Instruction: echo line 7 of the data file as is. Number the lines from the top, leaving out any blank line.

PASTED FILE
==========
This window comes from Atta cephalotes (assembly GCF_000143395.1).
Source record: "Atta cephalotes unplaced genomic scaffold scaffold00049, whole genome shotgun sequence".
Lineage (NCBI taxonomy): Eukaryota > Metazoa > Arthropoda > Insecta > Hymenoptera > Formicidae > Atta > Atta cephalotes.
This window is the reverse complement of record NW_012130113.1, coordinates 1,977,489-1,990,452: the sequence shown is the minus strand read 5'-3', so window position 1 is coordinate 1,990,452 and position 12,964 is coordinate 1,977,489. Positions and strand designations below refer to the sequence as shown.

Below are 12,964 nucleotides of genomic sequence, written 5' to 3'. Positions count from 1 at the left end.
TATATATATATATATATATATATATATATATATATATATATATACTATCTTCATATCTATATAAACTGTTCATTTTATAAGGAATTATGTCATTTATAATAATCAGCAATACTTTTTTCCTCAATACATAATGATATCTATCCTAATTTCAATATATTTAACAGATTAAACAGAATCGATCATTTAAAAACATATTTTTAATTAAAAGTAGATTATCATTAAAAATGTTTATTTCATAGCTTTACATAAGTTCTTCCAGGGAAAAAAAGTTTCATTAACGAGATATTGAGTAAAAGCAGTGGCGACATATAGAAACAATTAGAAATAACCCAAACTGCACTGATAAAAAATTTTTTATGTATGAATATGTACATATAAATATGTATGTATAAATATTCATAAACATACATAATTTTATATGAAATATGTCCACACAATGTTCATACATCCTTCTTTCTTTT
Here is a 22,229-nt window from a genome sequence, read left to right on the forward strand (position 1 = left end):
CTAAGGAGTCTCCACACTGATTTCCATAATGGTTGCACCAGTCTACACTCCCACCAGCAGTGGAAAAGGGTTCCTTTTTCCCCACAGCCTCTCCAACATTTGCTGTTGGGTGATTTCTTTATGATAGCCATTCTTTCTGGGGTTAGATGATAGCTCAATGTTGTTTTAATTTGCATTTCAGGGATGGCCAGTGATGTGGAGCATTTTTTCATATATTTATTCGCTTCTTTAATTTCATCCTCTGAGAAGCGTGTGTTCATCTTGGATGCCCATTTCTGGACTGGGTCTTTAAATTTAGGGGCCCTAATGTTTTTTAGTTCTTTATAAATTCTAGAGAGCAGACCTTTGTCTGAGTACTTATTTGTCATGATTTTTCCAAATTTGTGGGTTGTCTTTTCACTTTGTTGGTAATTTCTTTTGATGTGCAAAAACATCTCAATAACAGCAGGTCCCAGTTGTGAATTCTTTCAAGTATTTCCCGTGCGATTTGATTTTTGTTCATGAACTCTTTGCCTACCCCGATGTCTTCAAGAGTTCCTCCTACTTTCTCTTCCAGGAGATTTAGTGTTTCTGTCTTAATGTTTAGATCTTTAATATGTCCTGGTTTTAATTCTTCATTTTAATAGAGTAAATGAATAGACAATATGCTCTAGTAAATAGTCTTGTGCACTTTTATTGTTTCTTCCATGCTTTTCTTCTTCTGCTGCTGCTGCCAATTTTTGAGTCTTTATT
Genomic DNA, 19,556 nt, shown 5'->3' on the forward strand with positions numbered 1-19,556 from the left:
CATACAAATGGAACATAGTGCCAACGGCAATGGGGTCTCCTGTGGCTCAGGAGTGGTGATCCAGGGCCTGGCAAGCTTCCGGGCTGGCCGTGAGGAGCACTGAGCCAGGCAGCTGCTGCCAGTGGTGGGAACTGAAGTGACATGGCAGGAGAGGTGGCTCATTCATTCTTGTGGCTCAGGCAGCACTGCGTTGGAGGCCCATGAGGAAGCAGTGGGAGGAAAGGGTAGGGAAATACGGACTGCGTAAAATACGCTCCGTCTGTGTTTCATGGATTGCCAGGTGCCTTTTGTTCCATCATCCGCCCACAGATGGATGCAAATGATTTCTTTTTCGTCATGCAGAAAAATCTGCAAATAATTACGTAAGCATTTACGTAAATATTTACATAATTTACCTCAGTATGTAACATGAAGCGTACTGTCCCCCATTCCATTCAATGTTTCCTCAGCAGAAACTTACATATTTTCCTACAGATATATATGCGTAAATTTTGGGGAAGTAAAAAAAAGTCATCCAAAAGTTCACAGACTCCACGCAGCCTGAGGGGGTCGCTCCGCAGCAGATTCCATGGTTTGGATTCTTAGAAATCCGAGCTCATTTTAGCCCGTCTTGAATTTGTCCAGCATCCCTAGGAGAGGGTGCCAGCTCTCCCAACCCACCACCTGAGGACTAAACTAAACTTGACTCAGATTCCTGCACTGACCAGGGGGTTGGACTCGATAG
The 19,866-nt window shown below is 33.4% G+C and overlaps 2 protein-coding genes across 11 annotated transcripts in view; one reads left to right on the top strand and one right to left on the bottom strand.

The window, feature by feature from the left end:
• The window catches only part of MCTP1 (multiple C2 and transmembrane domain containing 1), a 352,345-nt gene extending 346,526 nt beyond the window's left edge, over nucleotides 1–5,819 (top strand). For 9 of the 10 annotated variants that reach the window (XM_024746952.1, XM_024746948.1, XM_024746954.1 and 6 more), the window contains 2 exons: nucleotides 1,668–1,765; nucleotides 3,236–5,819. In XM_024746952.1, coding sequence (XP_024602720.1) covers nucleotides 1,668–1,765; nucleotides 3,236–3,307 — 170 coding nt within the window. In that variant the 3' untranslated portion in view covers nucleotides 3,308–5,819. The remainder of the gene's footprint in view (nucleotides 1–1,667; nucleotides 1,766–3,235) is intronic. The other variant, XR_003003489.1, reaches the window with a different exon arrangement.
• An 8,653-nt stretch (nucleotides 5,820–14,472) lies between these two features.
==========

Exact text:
Here is a 22,229-nt window from a genome sequence, read left to right on the forward strand (position 1 = left end):